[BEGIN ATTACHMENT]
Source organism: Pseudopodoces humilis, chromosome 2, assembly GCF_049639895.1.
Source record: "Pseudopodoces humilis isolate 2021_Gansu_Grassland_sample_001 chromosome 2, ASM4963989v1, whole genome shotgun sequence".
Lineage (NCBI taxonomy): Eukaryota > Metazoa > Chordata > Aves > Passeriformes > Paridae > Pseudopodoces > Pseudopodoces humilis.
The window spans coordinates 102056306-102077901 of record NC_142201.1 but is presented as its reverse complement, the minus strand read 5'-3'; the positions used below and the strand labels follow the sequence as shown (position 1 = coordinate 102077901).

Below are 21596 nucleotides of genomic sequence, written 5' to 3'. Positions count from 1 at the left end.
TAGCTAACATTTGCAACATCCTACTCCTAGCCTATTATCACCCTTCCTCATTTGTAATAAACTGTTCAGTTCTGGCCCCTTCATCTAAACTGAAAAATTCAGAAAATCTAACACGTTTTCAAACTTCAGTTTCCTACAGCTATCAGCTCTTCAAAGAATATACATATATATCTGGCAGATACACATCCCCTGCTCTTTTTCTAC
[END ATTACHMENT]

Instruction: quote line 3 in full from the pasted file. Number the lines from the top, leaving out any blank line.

Lineage (NCBI taxonomy): Eukaryota > Metazoa > Chordata > Aves > Passeriformes > Paridae > Pseudopodoces > Pseudopodoces humilis.